Digitalisation of core processes is a requirement if competing in the digital economy is a strategic goal. This is also a requirement if profit margin erosion is to be protected against. On average, industry will be prone to a 31% loss of profit over the next 3 years due to the impact of competitive digitization of processes; and the need to digitize core processes is such that if this is not on the agenda, these organisations may as well shut up shop.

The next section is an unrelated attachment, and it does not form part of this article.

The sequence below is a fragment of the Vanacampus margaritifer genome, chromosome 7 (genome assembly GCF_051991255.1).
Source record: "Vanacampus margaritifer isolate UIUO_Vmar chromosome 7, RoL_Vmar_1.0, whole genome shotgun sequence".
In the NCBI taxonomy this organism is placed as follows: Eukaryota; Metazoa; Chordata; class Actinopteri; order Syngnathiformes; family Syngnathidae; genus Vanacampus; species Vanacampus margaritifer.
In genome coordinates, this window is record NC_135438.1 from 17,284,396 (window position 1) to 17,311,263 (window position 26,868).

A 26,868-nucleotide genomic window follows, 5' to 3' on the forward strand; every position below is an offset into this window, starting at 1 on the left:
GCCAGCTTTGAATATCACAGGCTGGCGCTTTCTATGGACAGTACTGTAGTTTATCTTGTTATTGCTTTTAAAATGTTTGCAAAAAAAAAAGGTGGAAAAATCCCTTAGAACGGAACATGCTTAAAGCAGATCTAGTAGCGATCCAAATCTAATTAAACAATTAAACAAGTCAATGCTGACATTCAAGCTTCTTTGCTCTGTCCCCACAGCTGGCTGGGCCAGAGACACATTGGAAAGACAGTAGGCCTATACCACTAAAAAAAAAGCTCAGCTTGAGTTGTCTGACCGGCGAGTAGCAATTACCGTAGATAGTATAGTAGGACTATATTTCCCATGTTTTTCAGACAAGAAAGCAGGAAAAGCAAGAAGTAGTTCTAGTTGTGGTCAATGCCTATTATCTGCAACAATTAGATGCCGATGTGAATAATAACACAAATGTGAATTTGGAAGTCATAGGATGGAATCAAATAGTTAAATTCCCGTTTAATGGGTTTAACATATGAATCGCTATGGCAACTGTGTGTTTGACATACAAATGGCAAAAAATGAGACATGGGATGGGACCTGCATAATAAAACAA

Knowing where to start is challenging. Within the enterprise; a complex system consisting of many people interacting with many processes using many tools and systems, starting transformation in the right place can be the difference between success and unsuccessful internal investment. Investing in the wrong area at the wrong time, without knowledge of the benefit to business outcomes prevents transformation. Where will you invest your most precious resource; people, time and money with high confidence that this will produce the valuable results you require? The Six Building Blocks to develop digital capabilities; Strategy & Innovation, Customer Decision Journey, Process Automation, Organisation, Technology and, Data & Analytics are expertly explained in this article by McKinsey. The digital revolution has created an interconnected world which tightly aligns customers, employees, managers and systems together offering incredible opportunities for organisations who want to take advantage of this; who see opportunity rather than complexity.